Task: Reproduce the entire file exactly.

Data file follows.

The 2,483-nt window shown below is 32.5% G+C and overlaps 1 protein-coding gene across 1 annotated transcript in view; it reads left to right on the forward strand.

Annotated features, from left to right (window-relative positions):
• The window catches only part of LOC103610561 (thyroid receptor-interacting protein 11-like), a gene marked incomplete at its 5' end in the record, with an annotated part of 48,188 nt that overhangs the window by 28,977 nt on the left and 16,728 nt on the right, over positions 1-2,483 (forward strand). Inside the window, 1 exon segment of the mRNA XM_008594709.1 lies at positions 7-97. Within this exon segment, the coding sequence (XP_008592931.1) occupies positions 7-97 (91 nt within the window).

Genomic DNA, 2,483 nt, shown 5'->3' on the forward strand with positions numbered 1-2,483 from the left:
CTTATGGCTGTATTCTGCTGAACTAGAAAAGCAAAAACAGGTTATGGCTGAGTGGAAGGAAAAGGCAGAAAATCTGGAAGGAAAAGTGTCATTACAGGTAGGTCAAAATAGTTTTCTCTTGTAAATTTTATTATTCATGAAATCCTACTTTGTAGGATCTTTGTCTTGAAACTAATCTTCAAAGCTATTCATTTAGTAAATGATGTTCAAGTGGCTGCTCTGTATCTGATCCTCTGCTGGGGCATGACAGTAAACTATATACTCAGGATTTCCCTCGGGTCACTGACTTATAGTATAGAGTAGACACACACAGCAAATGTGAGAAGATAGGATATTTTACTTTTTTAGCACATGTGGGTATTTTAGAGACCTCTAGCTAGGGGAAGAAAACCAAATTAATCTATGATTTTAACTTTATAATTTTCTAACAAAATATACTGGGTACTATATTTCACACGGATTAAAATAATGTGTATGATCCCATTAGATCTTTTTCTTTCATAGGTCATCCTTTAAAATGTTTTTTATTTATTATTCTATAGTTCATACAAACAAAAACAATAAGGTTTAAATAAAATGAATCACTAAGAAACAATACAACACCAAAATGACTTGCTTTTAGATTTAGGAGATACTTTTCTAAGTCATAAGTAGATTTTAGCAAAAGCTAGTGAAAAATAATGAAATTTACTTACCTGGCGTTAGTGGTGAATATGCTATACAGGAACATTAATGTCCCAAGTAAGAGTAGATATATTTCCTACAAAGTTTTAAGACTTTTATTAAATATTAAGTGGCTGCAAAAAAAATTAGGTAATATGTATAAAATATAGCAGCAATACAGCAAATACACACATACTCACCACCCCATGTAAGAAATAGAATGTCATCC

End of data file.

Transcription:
The 2,483-nt window shown below is 32.5% G+C and overlaps 1 protein-coding gene across 1 annotated transcript in view; it reads left to right on the forward strand.

Annotated features, from left to right (window-relative positions):
• The window catches only part of LOC103610561 (thyroid receptor-interacting protein 11-like), a gene marked incomplete at its 5' end in the record, with an annotated part of 48,188 nt that overhangs the window by 28,977 nt on the left and 16,728 nt on the right, over positions 1-2,483 (forward strand). Inside the window, 1 exon segment of the mRNA XM_008594709.1 lies at positions 7-97. Within this exon segment, the coding sequence (XP_008592931.1) occupies positions 7-97 (91 nt within the window).

Genomic DNA, 2,483 nt, shown 5'->3' on the forward strand with positions numbered 1-2,483 from the left:
CTTATGGCTGTATTCTGCTGAACTAGAAAAGCAAAAACAGGTTATGGCTGAGTGGAAGGAAAAGGCAGAAAATCTGGAAGGAAAAGTGTCATTACAGGTAGGTCAAAATAGTTTTCTCTTGTAAATTTTATTATTCATGAAATCCTACTTTGTAGGATCTTTGTCTTGAAACTAATCTTCAAAGCTATTCATTTAGTAAATGATGTTCAAGTGGCTGCTCTGTATCTGATCCTCTGCTGGGGCATGACAGTAAACTATATACTCAGGATTTCCCTCGGGTCACTGACTTATAGTATAGAGTAGACACACACAGCAAATGTGAGAAGATAGGATATTTTACTTTTTTAGCACATGTGGGTATTTTAGAGACCTCTAGCTAGGGGAAGAAAACCAAATTAATCTATGATTTTAACTTTATAATTTTCTAACAAAATATACTGGGTACTATATTTCACACGGATTAAAATAATGTGTATGATCCCATTAGATCTTTTTCTTTCATAGGTCATCCTTTAAAATGTTTTTTATTTATTATTCTATAGTTCATACAAACAAAAACAATAAGGTTTAAATAAAATGAATCACTAAGAAACAATACAACACCAAAATGACTTGCTTTTAGATTTAGGAGATACTTTTCTAAGTCATAAGTAGATTTTAGCAAAAGCTAGTGAAAAATAATGAAATTTACTTACCTGGCGTTAGTGGTGAATATGCTATACAGGAACATTAATGTCCCAAGTAAGAGTAGATATATTTCCTACAAAGTTTTAAGACTTTTATTAAATATTAAGTGGCTGCAAAAAAAATTAGGTAATATGTATAAAATATAGCAGCAATACAGCAAATACACACATACTCACCACCCCATGTAAGAAATAGAATGTCATCC